(Reuters) – NMC Health <NMC.L> is still trying to unravel details about the holdings of the company’s top investors, it said on Friday after announcing that one of its controlling shareholders had resigned from the board.
The largest private healthcare provider in the United Arab Emirates is listed in London on the blue-chip FTSE 100 index but has come under increasing pressure after shareholder Muddy Waters raised questions over its finances, prompting major investors to sell out, sending its share price tumbling.
On Friday NMC said that vice chairman Khalifa Butti Omeir Bin Yousef is stepping down from the board. His resignation came after UK regulators this week said they were looking into the company after news that founder and chairman B.R. Shetty had inaccurately disclosed the size of his stake in the business.
NMC subsequently said on Friday that there had been a series of complex shareholder dealings involving Shetty, Bin Yousef and another top investor, Saeed Butti Al Qebaisi.
The company said Bin Yousef and Al Qebaisi had notified them that some of their shares had been pledged as security for loans by Shetty in an arrangement “they were not party” to.
“The company continues urgently to seek clarity from Dr. B.R. Shetty, Khalifa Bin Butti and H.E. Saeed Bin Butti in relation to the above arrangements and their respective shareholdings,” NMC said.
The disclosure is likely to raise further questions about NMC’s governance and loans taken out by its top shareholders against their stock. Shetty on Monday said that he was stepping back from the board while a legal review of his shareholding disclosures continues.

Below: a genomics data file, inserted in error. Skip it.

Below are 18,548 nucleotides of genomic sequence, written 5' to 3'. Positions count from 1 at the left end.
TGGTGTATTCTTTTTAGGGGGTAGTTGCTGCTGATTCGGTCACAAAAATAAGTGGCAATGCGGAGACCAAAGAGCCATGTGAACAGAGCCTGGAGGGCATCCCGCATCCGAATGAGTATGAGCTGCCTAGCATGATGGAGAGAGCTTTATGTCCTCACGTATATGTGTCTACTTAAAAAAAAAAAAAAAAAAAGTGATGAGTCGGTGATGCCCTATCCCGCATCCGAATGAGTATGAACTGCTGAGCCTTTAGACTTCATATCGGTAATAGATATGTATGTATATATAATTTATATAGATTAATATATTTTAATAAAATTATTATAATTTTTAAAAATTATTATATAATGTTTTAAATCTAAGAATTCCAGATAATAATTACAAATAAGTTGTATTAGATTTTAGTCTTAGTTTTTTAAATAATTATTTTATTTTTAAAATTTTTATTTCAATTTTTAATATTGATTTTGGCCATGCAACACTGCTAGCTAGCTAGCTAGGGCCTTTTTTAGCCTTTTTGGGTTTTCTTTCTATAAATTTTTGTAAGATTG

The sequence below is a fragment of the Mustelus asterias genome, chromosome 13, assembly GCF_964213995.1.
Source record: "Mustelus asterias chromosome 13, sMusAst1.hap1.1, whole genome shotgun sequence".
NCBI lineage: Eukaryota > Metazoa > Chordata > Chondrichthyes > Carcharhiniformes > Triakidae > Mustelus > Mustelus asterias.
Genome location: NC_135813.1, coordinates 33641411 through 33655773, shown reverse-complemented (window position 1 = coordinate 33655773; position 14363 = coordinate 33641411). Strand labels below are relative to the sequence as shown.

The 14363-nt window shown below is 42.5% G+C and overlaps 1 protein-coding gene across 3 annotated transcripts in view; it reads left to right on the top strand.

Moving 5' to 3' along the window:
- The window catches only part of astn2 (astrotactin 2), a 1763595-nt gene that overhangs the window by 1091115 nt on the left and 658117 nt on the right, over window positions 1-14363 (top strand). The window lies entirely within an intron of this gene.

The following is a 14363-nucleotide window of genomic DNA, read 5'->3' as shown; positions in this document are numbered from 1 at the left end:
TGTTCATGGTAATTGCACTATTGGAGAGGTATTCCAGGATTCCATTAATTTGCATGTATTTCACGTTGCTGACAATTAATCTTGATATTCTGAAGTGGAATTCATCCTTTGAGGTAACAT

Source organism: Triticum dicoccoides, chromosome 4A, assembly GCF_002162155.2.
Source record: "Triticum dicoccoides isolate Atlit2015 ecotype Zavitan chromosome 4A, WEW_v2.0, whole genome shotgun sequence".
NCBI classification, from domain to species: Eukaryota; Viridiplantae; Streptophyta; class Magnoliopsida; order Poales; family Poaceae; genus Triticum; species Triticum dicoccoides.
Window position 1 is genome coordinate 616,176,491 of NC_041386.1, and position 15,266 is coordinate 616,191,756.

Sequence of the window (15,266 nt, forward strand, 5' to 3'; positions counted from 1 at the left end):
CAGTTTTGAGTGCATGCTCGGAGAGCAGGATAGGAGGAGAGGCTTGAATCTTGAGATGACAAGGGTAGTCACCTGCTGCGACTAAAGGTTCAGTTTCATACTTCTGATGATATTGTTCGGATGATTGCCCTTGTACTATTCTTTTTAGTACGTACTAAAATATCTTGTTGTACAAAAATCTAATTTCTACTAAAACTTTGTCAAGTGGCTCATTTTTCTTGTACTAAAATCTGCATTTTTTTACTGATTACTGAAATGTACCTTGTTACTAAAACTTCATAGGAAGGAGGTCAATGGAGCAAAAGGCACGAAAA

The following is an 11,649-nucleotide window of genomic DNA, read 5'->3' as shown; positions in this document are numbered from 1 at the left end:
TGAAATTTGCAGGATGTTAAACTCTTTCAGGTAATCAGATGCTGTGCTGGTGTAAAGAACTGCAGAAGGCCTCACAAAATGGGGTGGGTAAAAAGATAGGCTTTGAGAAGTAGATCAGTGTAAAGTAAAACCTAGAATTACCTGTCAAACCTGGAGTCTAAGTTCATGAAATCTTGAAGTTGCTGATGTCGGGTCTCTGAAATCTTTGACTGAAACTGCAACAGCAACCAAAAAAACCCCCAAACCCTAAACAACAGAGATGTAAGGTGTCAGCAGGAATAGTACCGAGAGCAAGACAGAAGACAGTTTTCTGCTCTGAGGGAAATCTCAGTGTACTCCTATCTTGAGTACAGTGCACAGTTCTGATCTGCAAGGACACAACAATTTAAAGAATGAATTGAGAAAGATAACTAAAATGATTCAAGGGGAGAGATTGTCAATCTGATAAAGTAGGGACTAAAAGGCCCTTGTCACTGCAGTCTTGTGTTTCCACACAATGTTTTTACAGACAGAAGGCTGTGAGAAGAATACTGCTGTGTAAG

Al Qebaisi and Bin Yousef on Friday said that an estimated 26 million of the 58.5 million shares they hold have been pledged against loans.
Shares in NMC were down 3.8% at 1351 GMT. The stock has slumped by 70% since Muddy Waters issued a report on Dec. 17 questioning the value of the company’s assets and reported cash balances.
NMC has denied Muddy Waters’ allegations and launched an independent review of its finances.
The company this week said it had received buyout interest from Italian-backed GKSD Investment Holding and United States-based KKR & Co <KKR.N>. GKSD subsequently confirmed it could bid for the hospital operator but KKR has said it would not.
(Reporting by Yadarisa Shabong in Bengaluru and Abhinav Ramnarayan in London; Editing by Rachel Armstrong and David Goodman)